He ultimately resigned from being the girl’s head coach the same year coach Randy Sorensen resigned from leading the boys’ team, and Lewis noted he felt like he’d switch over and give it a try.

He is now coaching his son.

Lewis said he’s really enjoyed coaching the boys.

“I miss the heck out of the girls and loved all 13 years,” he said, adding there were great kids throughout and the team had a lot of success.

He added that coaching the boys’ team is a new and different type of challenge.

“The boys are great to coach and they’re bought in and they’re great to be around,” he said. “It does make it enjoyable to do it still.”

Lewis explained Larry Lister was the first to alert him to the fact that he was nearing 300 wins, with Lister having heard it on a Salida radio broadcast earlier this season.

“I knew I was probably close before the season,” Lewis said, but noted he hadn’t gone through the numbers to see how close. “After Larry pointed it out, why, then I knew I was gettin’ close.”

Lewis also focused on those who helped him reach the milestone.

“I would probably give a lot of credit to the players I’ve had. That’s obviously been predominantly on the girls’ side. I was there 13 years. Man, I had a lot of really, really good players and they deserve, you know, 85 percent of the credit. I just had some fantastic girl athletes, girl post players, [the] girls bought into everything. I’d also like to give my assistants some credit.” 

Lewis also gave credit to the team of assistants he’s worked with, noting for most of the years with the girls it was Charles Rand and with the boys is Wilson.

“They deserve some credit for being right there,” he said.

He also credited coaches who came before him.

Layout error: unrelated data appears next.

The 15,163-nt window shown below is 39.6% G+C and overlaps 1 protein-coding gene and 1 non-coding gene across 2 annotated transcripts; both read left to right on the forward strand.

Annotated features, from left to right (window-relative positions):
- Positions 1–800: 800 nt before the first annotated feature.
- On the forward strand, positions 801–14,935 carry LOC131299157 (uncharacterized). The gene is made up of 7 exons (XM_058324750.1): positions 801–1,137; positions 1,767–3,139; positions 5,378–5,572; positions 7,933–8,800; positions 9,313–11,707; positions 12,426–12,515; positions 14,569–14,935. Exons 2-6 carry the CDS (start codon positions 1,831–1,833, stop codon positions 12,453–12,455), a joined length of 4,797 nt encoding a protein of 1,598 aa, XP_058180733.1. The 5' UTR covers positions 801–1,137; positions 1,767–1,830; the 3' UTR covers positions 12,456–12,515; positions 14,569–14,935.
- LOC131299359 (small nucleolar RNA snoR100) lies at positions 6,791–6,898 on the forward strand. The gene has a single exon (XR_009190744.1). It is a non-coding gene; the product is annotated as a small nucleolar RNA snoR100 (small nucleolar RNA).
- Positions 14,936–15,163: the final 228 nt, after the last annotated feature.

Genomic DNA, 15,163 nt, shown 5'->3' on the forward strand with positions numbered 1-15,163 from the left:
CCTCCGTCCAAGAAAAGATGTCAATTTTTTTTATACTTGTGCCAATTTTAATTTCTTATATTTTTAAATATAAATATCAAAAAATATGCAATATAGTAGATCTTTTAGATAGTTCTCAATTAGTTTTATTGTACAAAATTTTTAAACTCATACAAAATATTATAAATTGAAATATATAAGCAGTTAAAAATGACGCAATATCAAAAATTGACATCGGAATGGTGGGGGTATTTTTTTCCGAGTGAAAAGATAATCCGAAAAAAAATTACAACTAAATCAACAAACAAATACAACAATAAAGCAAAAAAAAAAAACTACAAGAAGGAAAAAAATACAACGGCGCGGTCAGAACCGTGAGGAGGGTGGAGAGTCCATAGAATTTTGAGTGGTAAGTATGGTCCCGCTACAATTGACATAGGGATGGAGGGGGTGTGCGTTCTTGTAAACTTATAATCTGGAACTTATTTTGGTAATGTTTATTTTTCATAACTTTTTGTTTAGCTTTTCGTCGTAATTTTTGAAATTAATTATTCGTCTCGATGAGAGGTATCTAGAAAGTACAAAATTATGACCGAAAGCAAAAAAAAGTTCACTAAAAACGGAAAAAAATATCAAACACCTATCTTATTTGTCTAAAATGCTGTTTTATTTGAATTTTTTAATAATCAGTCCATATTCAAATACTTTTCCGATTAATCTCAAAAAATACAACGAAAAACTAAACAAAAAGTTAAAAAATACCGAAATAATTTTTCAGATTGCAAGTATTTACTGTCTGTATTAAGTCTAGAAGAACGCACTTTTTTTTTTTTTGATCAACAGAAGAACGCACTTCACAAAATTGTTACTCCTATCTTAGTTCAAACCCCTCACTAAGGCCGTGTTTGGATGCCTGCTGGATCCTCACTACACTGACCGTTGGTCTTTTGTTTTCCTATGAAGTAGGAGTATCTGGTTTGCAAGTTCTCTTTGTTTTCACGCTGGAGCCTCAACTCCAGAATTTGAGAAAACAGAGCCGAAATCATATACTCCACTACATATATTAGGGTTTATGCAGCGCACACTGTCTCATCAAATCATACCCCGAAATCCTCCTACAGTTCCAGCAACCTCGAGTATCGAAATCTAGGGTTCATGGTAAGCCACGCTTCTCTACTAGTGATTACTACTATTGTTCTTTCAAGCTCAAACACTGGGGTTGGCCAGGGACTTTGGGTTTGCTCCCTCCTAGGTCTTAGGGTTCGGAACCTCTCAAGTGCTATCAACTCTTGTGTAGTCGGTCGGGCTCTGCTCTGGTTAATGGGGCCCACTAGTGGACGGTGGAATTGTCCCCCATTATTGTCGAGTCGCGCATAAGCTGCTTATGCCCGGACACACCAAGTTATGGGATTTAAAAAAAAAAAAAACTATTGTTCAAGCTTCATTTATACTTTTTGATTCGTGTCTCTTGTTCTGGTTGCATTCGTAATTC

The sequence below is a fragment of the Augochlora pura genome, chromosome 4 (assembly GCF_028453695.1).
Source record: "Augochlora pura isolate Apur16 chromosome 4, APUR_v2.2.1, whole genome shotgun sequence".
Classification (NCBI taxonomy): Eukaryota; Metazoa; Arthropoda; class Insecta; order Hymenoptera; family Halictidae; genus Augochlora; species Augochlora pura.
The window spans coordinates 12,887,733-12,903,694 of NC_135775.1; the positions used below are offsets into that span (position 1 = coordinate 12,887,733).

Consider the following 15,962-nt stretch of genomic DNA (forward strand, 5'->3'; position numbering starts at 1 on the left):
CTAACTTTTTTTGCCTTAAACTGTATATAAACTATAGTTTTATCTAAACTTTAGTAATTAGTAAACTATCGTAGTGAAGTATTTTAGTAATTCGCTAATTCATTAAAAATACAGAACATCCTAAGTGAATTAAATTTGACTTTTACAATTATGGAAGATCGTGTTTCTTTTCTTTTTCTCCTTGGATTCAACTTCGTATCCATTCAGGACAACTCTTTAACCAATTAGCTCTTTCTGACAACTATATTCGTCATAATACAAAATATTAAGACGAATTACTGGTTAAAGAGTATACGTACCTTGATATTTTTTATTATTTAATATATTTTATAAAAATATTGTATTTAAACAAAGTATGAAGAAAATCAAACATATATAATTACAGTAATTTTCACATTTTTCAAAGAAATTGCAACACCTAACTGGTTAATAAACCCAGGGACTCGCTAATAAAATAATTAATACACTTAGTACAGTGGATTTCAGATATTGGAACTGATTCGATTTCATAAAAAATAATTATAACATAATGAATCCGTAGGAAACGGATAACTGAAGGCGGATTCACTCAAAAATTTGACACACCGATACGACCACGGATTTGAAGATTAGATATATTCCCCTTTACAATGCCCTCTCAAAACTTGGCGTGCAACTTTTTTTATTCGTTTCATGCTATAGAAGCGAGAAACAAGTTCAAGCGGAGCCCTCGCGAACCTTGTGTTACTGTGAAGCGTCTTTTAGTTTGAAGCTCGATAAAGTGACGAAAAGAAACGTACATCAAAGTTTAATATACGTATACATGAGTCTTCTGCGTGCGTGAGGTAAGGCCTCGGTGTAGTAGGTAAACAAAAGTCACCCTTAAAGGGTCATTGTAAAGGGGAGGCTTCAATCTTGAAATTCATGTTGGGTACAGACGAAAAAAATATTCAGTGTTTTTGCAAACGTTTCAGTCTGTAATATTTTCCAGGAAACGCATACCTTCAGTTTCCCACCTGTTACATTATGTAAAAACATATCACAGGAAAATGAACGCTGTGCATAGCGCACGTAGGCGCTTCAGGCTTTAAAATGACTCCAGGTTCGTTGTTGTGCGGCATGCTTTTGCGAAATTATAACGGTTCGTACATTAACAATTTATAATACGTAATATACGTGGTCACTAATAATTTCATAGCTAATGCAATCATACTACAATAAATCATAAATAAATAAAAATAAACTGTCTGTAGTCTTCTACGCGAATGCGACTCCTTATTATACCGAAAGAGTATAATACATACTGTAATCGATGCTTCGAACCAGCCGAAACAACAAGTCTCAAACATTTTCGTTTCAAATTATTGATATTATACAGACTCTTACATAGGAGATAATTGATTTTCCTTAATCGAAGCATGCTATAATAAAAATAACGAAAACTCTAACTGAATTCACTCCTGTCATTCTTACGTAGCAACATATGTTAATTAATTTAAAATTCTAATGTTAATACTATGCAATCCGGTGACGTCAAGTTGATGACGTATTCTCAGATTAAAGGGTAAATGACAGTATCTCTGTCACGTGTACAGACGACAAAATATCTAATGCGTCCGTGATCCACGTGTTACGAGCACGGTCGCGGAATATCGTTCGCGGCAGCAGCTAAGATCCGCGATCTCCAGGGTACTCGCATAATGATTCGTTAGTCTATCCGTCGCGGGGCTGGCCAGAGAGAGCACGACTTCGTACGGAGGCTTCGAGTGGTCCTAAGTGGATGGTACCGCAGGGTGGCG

“I came off the Jim Shaffer coaching tree,” he said, “and probably a little bit needs to go back to him and give him some credit for the coaching tree I branched off of.”

‘He’s right there with some of the best’

PSHS Athletic Director Chantelle Jordan and Wilson commented on some of the things that set Lewis apart as a coach.

“One thing I really appreciate about Wes as a coach is he has a great ability or whatever you call it to know when to push and when to just stop and love on kids,” Jordan said.

She also noted he has a strong ability to coach a team to a win.

“So many of those wins he has coached to the win,” Jordan said. “He would never take the credit for it, he would give the credit to the kids, which is another reason why he’s such a great coach, but he coaches to the win. Like, I have no idea how he can call a timeout when we’re about to lose a game and he gets kids to do something that allows them to win. He coaches like crazy in practice, too. … He creates a positive, disciplined environment that, of course, to me, that’s the base of it, so he’s got that, but then he also can coach to the win during a game. He … figured it out on both sides of the coin.”

“He’s successful because he truly loves the game and truly wants the kids to succeed,” Wilson said. “He puts a lot of time and effort into it … and he gives up a lot of his life to be a coach, which is what it takes to be a good one. And, he’s right there with some of the best of them for sure. We’re all happy for him for sure.”